I know it’s The Australian, and they’ll run anything that bashes the Greens, no matter how stupid, but I was a bit nonplussed to hear the published claim from some “retired professor” from South Australia that there was something wrong with them not voting for the Coalition’s legislation if it won a majority of seats in the House of Representatives.
THE Greens need a lesson in democracy, veteran political commentator Dean Jaensch fears…
Jaensch believes the Greens, unlike the Democrats, who passed Reith’s own workplace relations bills early in the Howard years, do not give much credence to the concept of a mandate.
“Environmentalism is an ideology that can be very powerful,” he explains. “I don’t think that they would recognise any mandate that had been won by the Liberal Party. It’s that ideology coupled with party politics that really defines the Greens.”
What “mandate” is he talking about? The Coalition has a “mandate” from its voters to push the policies in parliament it said it would push before the election. The ALP has a “mandate” from ITS voters to push the policies in parliament it said it would push before the election. The Greens have a “mandate” from THEIR voters to push the policies in parliament they said they would push before the election.
If the Greens have the ability to block Coalition legislation then it means, by definition, that the Coalition do not have a majority of seats. So why precisely should they get their way? Why should any party vote for legislation it told its voters it would oppose? THAT would be betraying its “mandate”.
We do not have a “winner takes all” system of government. We have a parliament. And the job of the members of that parliament is to represent the voters who entrusted them with their votes. The Coalition represents the voters who want big business to get more of its own way. The ALP represents the voters who think it doesn’t want big business to get more of its own way. And the Greens represent voters who want more economically, socially, and environmentally progressive government. It would be a betrayal of any of those voters for their representatives to suddenly, after the election, start voting for legislation they said they’d oppose.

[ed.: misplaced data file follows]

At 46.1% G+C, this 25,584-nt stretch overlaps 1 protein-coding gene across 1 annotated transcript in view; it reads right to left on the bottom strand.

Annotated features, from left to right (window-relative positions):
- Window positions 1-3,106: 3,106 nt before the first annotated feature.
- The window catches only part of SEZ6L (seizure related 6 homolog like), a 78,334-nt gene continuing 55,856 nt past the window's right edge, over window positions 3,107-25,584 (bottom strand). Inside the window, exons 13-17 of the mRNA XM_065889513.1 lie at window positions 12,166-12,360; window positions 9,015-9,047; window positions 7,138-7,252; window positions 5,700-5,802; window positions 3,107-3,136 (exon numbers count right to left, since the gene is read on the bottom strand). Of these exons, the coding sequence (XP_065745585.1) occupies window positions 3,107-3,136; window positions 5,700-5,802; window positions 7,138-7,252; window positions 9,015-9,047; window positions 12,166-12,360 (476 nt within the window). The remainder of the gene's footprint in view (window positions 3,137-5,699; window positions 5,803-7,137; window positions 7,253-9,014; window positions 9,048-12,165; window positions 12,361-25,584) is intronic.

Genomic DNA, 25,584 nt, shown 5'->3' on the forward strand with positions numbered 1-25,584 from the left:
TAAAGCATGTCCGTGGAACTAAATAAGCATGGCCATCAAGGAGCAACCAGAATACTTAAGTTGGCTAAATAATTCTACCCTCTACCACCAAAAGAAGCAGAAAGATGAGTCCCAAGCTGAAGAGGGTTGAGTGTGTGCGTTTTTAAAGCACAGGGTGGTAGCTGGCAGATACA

Message to the Greens: whatever votes you’ve received, and whatever seats you’ve won (against the odds of a system stacked undemocratically in favour of the big parties), have been given to you to advocate those policies you said you’d advocate. That is your mandate. If you were to vote for legislation opposed to those principles, then you would no longer deserve our votes.
Remember what happened to the Democrats. They promised their voters they would not vote for the GST. Then they negotiated with Howard and voted for it – partly under the stupid claim that Howard had a “mandate” for the GST despite having not won enough seats to implement it without their help. And the Democrats’ politically-engaged voters, realising they could not rely on the Democrats to do what they said they’d do, abandoned them and went to the Greens.
The Oz quotes from a former senator from that failed party who seems not to have grasped that lesson:
Former Australian Democrats senator Andrew Murray remains respected on both sides of politics for his measured approach. He talks about an authoritarian streak in the Greens and a desire to impose their world view.
“Authoritarianism is characteristic of those messianically convinced of their rightness, like divine-right kings, theocrats and dictators; but political movements too can be like that,” he says.
Following what you said you’d do is “authoritarianism”? Murray just doesn’t get it. Authoritarianism is disregarding the people. Democracy is representing them. And the only way a party can represent its part of the electorate is to do what it said it would do before it was entrusted with the amount of power it received.
Any opposition party that thinks the government party’s “mandate” from the government party’s voters means that the opposition party has to abandon its responsibilities to its own voters deserves the Democrats’ oblivion.
Big parties do get away with it, true, but that appears to be mainly because they are appealing to the pool of voters who think they “must” choose one of the big two parties “that can form majority government in their own right”, even though they both regularly break promises (“That was a non-core promise!”). They also appeal to the politically-disengaged who don’t care or have any particular general view on issues. And of course they run such broad and often contradictory platforms that they don’t really stand for anything anyway.
But smaller parties, whose voters deliberately choose them FOR their specific policy stance, betray them and it at their peril.
Fortunately, unlike Mr Jaensch, the Greens don’t need a “lesson in democracy” at all. They understand that they are there to represent their voters – and that as long as they do that, their voters will continue to vote for them. And while The Australian doesn’t understand that, its relentless smears and attacks will continue to be ineffective in reducing the Greens’ support.